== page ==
In honor of Women’s History Month, I am excited to introduce our next 20x20 collaborator, Natalie Alcala, Founder and CEO of Fashion Mamas, Father Collective, and Creative Career Club. After making her mark as a fashion writer, Natalie’s entrepreneurial spirit emerged when she started Fashion Mamas, the first and leading members-only network for dynamic and diverse mothers who work in fashion, art, design, media, and entertainment. In 2014, Natalie was a brand new mom searching for a judgment-free zone where she and other like-minded women could come together to talk about motherhood, business, collaboration, and ways to serve their community as well as each other. She came up empty-handed so she decided to create it herself! Today, Fashion Mamas has grown to include 600 members worldwide and features purpose-driven initiatives, social campaigns to produce meaningful change, and annual programming like the Mamas Making It Summits, Mama Markets and so much more. In the spirit of helping others find their support system, Natalie has chosen The National Alliance on Mental Illness (NAMI) to receive 100% of the proceeds from our collaboration. “Therapy and mental health should be accessible for all, especially to our BIPOC brothers and sisters, and NAMI is an established organization that is doing the work.” As a working mom and a member of this vibrant community, I know from experience that the best thing we can do for each other is to support, empower, and uplift one another to make this world a better place.
What was the idea or inspiration behind this piece?
Taking care of your mental health is more important than ever. Individual self-care needs vary by person, and those needs may include creating boundaries, cleansing your circle, saying No to that RSVP, working smarter not harder, and being honest about your bandwidth, aka your energy or mental capacity. I created the phrase "No Bandwidth for Bullshit" because I mean it — I have a full life and I'm working on myself constantly, so the last thing I can give time and energy to is bullshit, and that bullshit includes gossip, microaggressions, judgmental people, toxic behavior, and hateful actions. It's a complete waste of time, and we all have limited time on this planet. I hope others join me in wearing this daily reminder proudly.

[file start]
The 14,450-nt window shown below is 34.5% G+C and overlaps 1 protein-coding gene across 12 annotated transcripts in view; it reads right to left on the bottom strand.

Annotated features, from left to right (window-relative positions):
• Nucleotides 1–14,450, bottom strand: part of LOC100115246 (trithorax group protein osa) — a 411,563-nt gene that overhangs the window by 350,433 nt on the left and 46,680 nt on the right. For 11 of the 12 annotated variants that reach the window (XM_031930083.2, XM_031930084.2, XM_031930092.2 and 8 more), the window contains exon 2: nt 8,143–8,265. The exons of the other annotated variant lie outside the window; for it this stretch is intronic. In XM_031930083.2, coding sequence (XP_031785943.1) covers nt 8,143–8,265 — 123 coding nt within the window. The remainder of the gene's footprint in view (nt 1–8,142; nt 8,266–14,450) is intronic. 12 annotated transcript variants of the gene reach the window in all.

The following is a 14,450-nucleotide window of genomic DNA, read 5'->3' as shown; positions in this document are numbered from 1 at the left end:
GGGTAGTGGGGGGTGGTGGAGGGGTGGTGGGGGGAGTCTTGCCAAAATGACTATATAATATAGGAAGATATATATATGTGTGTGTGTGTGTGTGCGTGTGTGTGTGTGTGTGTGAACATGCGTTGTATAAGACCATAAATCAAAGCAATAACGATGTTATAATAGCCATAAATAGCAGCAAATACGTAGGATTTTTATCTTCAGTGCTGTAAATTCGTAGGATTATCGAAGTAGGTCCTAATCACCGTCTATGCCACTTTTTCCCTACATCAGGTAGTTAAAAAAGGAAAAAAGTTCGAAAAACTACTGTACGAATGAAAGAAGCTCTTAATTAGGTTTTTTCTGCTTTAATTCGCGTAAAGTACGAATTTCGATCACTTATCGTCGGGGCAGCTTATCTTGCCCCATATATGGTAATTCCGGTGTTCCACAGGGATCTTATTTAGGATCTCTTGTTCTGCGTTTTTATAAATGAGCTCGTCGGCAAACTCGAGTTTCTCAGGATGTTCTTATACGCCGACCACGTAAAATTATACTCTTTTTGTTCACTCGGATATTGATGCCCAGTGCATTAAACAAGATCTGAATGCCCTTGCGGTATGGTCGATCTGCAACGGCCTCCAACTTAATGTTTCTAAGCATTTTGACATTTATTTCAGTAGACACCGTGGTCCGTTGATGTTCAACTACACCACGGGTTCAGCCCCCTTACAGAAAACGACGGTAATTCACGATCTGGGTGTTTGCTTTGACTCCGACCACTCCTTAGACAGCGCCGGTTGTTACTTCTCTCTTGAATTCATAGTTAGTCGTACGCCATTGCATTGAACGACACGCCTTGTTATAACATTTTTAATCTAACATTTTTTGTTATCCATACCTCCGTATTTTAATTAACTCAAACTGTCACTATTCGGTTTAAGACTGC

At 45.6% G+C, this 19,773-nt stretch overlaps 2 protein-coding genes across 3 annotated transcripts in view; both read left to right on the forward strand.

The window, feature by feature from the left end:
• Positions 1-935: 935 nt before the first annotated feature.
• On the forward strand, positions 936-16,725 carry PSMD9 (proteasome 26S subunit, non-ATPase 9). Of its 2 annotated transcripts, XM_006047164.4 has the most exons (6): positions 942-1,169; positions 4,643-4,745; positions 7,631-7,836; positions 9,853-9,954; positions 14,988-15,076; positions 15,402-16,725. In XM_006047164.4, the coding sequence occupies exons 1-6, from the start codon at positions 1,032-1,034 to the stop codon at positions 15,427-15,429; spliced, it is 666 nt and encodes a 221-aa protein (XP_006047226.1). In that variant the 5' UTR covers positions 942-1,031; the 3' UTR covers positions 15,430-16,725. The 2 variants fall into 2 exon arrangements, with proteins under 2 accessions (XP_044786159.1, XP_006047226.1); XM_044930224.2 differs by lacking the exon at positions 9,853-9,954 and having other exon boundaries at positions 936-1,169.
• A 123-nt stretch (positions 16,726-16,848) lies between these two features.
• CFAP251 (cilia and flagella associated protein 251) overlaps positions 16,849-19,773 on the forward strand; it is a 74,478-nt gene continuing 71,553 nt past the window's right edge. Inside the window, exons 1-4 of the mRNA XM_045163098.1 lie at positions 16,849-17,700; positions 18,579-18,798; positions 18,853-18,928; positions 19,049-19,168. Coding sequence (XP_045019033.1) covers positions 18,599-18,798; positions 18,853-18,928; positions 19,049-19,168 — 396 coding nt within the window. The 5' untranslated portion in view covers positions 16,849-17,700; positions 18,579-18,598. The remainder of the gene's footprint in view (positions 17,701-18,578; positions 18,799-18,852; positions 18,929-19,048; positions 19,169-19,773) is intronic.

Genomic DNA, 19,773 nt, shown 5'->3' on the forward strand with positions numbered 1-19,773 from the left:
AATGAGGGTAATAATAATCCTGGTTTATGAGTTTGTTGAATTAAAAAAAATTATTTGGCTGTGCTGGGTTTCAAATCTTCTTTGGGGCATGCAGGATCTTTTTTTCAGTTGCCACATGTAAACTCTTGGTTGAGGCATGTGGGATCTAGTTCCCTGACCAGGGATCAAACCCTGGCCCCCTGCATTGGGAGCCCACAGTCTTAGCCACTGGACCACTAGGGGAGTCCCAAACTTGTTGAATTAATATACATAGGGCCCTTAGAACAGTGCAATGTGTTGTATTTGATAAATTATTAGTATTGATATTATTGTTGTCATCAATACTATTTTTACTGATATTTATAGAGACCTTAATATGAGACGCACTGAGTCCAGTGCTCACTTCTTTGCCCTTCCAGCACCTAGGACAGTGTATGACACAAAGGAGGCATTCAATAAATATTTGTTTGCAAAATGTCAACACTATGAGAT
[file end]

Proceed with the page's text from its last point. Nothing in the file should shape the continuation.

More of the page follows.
What was your favorite part of the jewelry design process with Zoë?
It was so easy, and I love that she gave me creative freedom, down to the font used. It truly feels like a piece that me and my friends would wear without hesitation, and that's all I could ever ask for. I really love the charitable element as well.
How does designing jewelry differ from your creative process?
I am a gold jewelry lover, so it was so fun to go behind-the-scenes of the jewelry-making process. It's quite different from my work that involves Zoom calls, deck-building, event-planning, and email-blasting. !
Why is this charity that you chose close to your heart?
As a former drug and alcohol abuser, and relationship trauma survivor, there are a lot of skeletons in my closet that continue to haunt me — I never know when a past memory or story will reappear in my mind unannounced. It's taken a lot of work on myself and therapy to not only survive but thrive in my life. I am so proud of who I am today, against all odds. Therapy and mental health should be accessible for all, especially to our BIPOC brothers and sisters, and NAMI is an established organization that is doing the work to help us all have the resources to do the work on ourselves.
What's your favorite way to style the piece?
I love layering my jewelry, and I've always loved medallions. I'm going to layer it with a shorter choker-style necklace, then cascade down with a medium length medallion, and this jewelry design will be the longer, anchoring piece of that trifecta. And it pairs perfectly with my thick gold hoops aka a Latina essential! Gold jewelry dresses up anything you're wearing, whether it's a sweatsuit or a simple black blazer.